Current and future skills for work: Where are the needs and gaps?


As organisations seek to recover from the multiple stresses of the last few years, and as many face problems recruiting qualified staff, it is important for all concerned to understand the needs and gaps in the skills required in the workplace, now and in the future.  This is the rationale for a research-based policy report published by the UK Department of Education in May 2022[1]. The aim of the research was to identify areas where, both in the economy as a whole and in a small number of priority areas, there are both skills shortages and future growth is expected. Here I summarise some of the report’s key findings and reflect critically on them.

Core transferable skills

The report identifies 5 sets of core transferable skills that are regarded as important across many occupations and are also expected to be important in five years’ time:

  • Communication skills
  • Digital and data skills
  • Application of knowledge skills

  • People skills
  • Mental processes

These sets of core transferable skills were also found to be in high demand in occupations facing a shortage of labour.

Communication skills

Communication skills were found to be of the utmost importance in the economy as a whole, as well as in the priority areas of management, health, and science and technology. The reports’ classification of communication skills is shown in the image below.

The report also states that at least an intermediate level of proficiency is required for almost all of these component communication skills, with an advanced level required in English language, oral comprehension, oral expression, written comprehension and reading comprehension for over 20% of jobs.

Reflections from a communication and global perspective:

  • There is a clear need (as the report acknowledges) to identify best ways of developing communication skills.
  • A first step in this is to understand more about the communication process, where several mistaken ideas are widespread.
  • Since the UK is seeking to become ‘Global Britain’[2], there should be a greater emphasis on ‘global communication skills’. None of the associated terms – international, multicultural, diversity, global – are mentioned even once in the report.
  • For linguists, their taxonomy is rather confusing; e.g. it is not clear why ‘English language’ and ‘foreign language’ are classified as ‘theory’.

Useful information on all of the above points, including tools for development and case study examples, can be found in our new book Global Fitness for Global People: How to Manage and Leverage Cultural Diversity at Work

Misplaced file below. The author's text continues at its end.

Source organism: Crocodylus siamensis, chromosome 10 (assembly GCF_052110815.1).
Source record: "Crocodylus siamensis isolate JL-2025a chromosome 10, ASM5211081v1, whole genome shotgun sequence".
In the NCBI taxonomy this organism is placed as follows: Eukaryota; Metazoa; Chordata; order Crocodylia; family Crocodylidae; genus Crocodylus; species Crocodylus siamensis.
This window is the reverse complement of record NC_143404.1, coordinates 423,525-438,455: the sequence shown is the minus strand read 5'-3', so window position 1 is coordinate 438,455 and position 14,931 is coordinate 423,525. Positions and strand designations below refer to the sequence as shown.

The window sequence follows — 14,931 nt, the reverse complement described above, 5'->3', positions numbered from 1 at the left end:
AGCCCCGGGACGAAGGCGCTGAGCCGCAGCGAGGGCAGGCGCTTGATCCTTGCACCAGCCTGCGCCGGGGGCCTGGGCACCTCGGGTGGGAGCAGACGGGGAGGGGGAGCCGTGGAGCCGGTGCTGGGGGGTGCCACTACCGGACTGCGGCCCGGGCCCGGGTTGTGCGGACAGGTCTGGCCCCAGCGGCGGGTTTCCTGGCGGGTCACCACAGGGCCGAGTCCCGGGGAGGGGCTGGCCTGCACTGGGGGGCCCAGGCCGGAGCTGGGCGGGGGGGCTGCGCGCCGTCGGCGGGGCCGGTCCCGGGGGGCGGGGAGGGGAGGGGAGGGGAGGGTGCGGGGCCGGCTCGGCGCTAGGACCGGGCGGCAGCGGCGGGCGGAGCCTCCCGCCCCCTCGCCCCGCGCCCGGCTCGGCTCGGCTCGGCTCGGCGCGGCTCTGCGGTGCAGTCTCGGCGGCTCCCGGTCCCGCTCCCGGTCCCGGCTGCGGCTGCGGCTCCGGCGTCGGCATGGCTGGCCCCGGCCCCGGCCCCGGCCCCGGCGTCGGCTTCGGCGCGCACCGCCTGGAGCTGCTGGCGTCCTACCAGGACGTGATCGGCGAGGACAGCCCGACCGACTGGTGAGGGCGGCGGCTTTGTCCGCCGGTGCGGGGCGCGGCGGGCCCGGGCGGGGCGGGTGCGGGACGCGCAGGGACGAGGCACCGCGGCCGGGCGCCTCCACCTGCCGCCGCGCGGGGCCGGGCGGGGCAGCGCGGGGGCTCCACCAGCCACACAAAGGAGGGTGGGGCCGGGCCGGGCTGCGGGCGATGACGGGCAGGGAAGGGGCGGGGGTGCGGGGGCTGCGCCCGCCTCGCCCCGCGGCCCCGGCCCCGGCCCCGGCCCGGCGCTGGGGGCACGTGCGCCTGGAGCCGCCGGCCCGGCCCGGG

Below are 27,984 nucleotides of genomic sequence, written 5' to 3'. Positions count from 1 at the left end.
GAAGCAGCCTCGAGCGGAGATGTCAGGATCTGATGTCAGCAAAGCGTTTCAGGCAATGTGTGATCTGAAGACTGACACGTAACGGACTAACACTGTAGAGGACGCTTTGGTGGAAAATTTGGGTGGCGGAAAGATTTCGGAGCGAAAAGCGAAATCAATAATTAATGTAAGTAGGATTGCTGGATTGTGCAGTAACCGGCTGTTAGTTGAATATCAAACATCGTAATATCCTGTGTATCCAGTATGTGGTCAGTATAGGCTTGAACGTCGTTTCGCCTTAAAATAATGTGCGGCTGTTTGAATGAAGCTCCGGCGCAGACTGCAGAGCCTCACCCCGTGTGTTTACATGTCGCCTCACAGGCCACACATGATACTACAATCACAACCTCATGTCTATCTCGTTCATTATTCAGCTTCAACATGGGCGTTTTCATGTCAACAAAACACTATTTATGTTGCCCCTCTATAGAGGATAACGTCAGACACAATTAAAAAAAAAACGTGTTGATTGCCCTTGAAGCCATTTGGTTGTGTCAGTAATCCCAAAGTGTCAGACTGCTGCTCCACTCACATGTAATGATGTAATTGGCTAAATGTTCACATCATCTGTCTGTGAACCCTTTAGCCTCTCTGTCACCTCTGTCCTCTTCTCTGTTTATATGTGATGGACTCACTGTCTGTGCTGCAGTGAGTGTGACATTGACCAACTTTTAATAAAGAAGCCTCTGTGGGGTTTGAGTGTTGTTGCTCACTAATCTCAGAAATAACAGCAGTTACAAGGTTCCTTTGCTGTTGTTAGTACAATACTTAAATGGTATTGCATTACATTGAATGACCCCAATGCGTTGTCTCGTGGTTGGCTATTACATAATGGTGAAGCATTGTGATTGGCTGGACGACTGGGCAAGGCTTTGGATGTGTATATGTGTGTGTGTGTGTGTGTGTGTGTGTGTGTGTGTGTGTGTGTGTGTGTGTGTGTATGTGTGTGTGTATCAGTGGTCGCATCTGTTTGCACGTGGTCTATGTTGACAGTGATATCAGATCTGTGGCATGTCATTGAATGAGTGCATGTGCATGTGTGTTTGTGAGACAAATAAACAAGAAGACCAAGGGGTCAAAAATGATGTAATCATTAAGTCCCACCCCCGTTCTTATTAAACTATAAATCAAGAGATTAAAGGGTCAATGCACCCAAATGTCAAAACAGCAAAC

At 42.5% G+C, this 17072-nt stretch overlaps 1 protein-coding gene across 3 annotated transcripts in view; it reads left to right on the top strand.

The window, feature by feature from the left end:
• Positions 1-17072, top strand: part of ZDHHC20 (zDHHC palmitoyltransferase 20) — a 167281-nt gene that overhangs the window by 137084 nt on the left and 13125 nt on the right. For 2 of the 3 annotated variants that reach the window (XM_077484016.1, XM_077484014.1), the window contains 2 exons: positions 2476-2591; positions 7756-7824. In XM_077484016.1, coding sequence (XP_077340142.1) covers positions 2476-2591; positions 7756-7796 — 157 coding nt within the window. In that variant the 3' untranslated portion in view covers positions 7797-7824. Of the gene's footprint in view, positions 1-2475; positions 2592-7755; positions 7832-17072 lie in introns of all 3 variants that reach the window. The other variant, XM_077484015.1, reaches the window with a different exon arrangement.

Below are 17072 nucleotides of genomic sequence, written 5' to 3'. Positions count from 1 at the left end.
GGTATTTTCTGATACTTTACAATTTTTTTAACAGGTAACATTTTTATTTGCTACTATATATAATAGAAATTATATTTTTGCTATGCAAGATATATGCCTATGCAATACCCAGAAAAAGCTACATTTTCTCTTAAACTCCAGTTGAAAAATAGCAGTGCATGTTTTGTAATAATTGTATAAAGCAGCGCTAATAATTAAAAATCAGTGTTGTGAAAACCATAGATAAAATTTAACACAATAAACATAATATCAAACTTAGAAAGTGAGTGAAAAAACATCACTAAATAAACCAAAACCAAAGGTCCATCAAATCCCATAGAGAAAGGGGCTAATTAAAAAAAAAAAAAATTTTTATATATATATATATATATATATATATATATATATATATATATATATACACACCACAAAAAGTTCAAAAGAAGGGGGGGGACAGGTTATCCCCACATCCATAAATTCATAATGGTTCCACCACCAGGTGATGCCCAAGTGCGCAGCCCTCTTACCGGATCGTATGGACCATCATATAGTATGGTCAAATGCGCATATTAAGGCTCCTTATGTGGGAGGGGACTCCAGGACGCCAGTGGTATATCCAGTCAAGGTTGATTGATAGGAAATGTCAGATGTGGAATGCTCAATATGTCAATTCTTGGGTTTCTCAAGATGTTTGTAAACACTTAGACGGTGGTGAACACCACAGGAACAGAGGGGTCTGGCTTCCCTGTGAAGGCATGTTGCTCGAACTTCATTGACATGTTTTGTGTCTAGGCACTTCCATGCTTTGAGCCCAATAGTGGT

Current vs future skills needs

The report also identifies sets of skills that are likely to be relatively more important in the future than now. These include:

  • People skills
  • Mental processes
  • Application of knowledge skills

  • Training and teaching of others
  • Learning strategies

It is interesting to note that ‘people skills’ are listed both here and as core transferable skills.

People skills

The report lists a large number of component people skills, divided into four categories as shown in the diagram below. It further reports that for over 55% of jobs an advanced level of proficiency is required in the skills of ‘Establishing and maintaining interpersonal relationships’, ‘Communicating with supervisors, peers or subordinates’, and ‘Customer and personal service’, and that for over 75% of jobs at least an intermediate level is required in ‘Social perceptiveness’, ‘Training and teaching others’ and ‘Interpreting the meaning of information for others’.

Reflections from a rapport/relationship and global perspective:

  • People skills rely heavily on good communication skills. This is made explicit within the organisational set of people skills, but communication also underpins most of the other sets, especially interactional skills and relationship skills.
  • There is a clear need (as the report acknowledges) to identify best ways of developing people skills.
  • A first step in this is to understand more about the factors that affect rapport and relationship management.
  • Since the UK (like many other countries) is a multicultural society, there is a need for greater acknowledgement of ‘global rapport management’ skills.  None of the associated terms – international, multicultural, diversity, global – are mentioned even once in the report.
  • Useful information, with case study examples, on all of the above can be found in our new book Global Fitness for Global People: How to Manage and Leverage Cultural Diversity at Work

Taking things further

Our team at GlobalPeople Consulting Ltd. have been training, teaching, researching, running masterclasses, and providing consultancy on communication skills and people skills throughout our careers, especially with respect to contexts of diversity.

Our latest book, Global Fitness for Global People: How to Manage and Leverage Cultural Diversity at Work, provides clear explanations, introduces a wide range of development tools, offers strategic advice for senior managers, and uses numerous case study examples to illustrate our points. To learn more and to access a discount code, please visit our website page. To discuss how we can support you on your/your organisation’s development journey, just send us an email.

Professor Helen Spencer-Oatey, Managing Director


References

[1] https://www.gov.uk/government/publications/understanding-current-and-future-skills-needs

[2] https://www.gov.uk/government/publications/global-britain-in-a-competitive-age-the-integrated-review-of-security-defence-development-and-foreign-policy